You’re such a mother!” Although being a “good mother” had always been in my heart I had failed at that endeavor early on. The funny thing is, though as much as I failed I would have people coming up to me in my later years, saying crazy things like, “Oh you’re a good mom.” Many times I have heard even people older than I was, saying “You remind me of my mother,” and it would be in a sweet way. When grown men that I barely knew started calling me "Mom" at conferences I realized deep in my spirit that it was the gift of God to me. His love and His hand can redeem that person who has failed miserably and still continues to fail. That He knows deep in my heart there is a "Mom" thing going on. That our Lord is the Lord of the second chance and third and fourth chance. That there is no pit so deep that He is not deeper still (Corrie Ten Boom.)

 Because of these things I created The Somebody’s Mother Online Prayer Support Group,” so that everyone can have the prayers of "somebody’s mother. "

A few years back a woman who had gone on many pilgrimages and is a woman of prayer laid hands on my head and prayed that I would receive whatever God had given her. She had a beautiful story to tell of a rock she had picked up on her journey that depicted the story of Jesus. She also had visions of Mother Mary and the pain she felt being the earthly mother of our Lord. Trust me if you are a mother you will endure pain of some sort along life’s way. I believe that she imparted somewhat of a mother’s heart to me that day and it is a worthy thing to obtain. But a mother’s heart can also be painful as it is broken over and over again. And the funny thing is, when God imparts such a gift to a woman she doesn’t even have be a mother to have this kind of heart. She can be a sponsor, sister, youth worker or a daughter but this heart can rise up in her to love and defend to the end those the Lord puts in her path.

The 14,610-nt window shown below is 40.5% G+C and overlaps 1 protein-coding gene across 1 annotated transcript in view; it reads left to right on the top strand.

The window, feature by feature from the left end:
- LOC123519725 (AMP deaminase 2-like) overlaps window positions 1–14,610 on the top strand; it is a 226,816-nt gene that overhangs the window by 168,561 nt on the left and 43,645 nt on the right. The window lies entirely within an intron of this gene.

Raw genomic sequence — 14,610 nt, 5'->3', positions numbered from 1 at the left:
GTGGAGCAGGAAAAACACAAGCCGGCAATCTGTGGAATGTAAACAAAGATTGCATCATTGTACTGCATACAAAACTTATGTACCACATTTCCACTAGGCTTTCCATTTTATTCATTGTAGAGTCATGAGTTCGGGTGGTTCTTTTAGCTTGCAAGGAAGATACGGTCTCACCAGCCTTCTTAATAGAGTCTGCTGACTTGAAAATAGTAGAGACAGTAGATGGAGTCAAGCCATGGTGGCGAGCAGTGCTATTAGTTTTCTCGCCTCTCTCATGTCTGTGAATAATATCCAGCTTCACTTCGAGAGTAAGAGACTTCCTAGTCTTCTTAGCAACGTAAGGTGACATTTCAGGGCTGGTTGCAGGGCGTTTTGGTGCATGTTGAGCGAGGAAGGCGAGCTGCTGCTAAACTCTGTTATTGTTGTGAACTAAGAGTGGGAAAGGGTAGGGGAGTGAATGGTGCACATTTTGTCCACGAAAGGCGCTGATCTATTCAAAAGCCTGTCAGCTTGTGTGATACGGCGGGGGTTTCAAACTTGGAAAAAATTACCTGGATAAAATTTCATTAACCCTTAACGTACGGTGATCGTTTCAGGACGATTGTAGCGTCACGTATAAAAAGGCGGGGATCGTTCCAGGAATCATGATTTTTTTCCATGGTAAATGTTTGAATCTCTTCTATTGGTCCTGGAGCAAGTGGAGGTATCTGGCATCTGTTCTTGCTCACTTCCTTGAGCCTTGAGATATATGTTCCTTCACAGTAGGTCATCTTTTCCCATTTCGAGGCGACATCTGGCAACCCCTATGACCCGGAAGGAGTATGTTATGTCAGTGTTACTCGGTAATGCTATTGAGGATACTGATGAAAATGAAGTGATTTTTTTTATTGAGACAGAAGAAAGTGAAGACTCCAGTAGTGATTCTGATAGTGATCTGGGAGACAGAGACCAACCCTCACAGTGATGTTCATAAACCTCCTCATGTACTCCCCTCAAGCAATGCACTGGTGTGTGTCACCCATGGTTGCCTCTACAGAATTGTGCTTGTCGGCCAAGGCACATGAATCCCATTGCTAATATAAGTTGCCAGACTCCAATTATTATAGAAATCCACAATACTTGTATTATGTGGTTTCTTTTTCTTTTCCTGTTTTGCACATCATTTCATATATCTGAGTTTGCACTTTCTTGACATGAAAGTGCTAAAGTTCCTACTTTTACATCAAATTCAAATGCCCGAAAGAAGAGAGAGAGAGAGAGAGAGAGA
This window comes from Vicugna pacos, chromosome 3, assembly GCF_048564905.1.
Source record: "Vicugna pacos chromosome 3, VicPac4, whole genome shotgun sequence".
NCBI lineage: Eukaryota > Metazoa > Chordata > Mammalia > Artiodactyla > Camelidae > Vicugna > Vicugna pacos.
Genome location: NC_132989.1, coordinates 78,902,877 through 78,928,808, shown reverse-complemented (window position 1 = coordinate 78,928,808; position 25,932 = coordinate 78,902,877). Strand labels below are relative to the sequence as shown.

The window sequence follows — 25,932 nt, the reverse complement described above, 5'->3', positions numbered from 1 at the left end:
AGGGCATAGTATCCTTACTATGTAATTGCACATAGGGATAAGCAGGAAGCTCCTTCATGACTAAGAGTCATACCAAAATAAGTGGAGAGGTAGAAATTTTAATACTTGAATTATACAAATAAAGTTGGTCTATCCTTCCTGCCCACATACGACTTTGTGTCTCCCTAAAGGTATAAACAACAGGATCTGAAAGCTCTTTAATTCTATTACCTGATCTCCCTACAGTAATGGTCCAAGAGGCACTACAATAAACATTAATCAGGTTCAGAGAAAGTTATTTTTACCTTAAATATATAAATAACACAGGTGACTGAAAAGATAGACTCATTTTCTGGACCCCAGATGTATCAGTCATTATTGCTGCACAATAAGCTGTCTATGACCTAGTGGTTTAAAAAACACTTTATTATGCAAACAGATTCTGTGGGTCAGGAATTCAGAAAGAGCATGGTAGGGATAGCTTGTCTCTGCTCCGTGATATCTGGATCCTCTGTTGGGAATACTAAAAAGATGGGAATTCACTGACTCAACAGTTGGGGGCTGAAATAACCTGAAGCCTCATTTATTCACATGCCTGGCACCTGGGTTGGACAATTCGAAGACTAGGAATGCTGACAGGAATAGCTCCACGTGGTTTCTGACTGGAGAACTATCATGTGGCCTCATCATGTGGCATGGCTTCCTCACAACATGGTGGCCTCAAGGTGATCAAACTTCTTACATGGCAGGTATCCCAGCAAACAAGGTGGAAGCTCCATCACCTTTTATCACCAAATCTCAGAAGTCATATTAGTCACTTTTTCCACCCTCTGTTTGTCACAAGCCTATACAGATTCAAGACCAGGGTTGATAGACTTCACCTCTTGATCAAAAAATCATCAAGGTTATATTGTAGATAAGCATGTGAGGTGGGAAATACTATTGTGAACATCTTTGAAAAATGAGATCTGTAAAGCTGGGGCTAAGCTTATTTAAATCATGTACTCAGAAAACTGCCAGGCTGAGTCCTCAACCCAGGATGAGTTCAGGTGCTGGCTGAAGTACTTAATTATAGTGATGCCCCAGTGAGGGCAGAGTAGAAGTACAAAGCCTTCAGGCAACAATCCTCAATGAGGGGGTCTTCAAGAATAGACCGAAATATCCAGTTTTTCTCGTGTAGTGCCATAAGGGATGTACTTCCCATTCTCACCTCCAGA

“You’re such a mother!” In this day and age a statement like that can be profane, yet I choose to call it divine.  

Prayer: Lord, you know how much we would like to hide at times from the pain of life, especially when it involves our children. Help us instead to steer them to the blessings that are in our daily lives and the Season before us.

Thought for the Day: Sometimes as parents we bleed for our children when we see them go through painful situations.

Prayer Focus: Families in pain during the holidays.
My friend Kim, Al-anon, Celebrate Recovery, The Addict’s Mom Facebook Group and most of all Jesus inspired my
“Decidedly Different Christmas message.” 
Thanks to all of you and Merry Christmas!
Donna Collins Tinsley
Christmas 2011
You are welcome to join The Somebody’s Mother Online Prayer Support Group (on Facebook) if you haven’t joined alreadyJ
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Friday, December 23, 2011

Christmas and The Gift of Prayer

Christmas and The Gift of Prayer

 It is said in the Bible that the only thing that is saved in Heaven from earth is our tears and our prayers.

Love, Hope (whose name is Jesus) and prayers is something I sign off with often on Facebook or in letters to others. It’s not something I can wrap up, or you can see visibly but I have to believe the gift of prayer is worthy of giving this Christmas and throughout the year.

Maybe you think it doesn’t take much effort, but the time involved in taking your needs, hurts and family situations before the Lord each morning may involve more than you realize. I was so blessed this year when a noted author, speaker and benefactor of scholarships to many told me that he would commit to pray for a member of my family for one year. I am touched with his gift to me, someone he barely knows, yet he could see that the burden I had for this one needed sharing. I am very grateful that he was so willing to be a part of my life in this way. Tears fill my eyes each time I think of this gift to me. Yes, it is priceless.

Things got even worse during the year for many months and I so wished the mercy of the Lord would come and make all things good for the one we were praying for. It hasn’t happened totally but I can now write this prayer partner and say, “Thank you for the gift of prayer you gave me for my brother. Things are better."

When I first walked into the Port Orange Winning Women Bible study taught by Anita Smith over 20 years ago, I was desperate for help and fellowship.  I had one child holding onto my pants and one in my arms and I sat in the back as my kids weren’t used to going to a nursery. I was so welcomed that day that I knew I had found my home, “my tribe.” During this time I felt that these women held my arms up as helpers held Moses’ arms during times that his own strength was failing. By prayer and fellowship my battles have been won as I listened to the Word of the Lord and acted on it.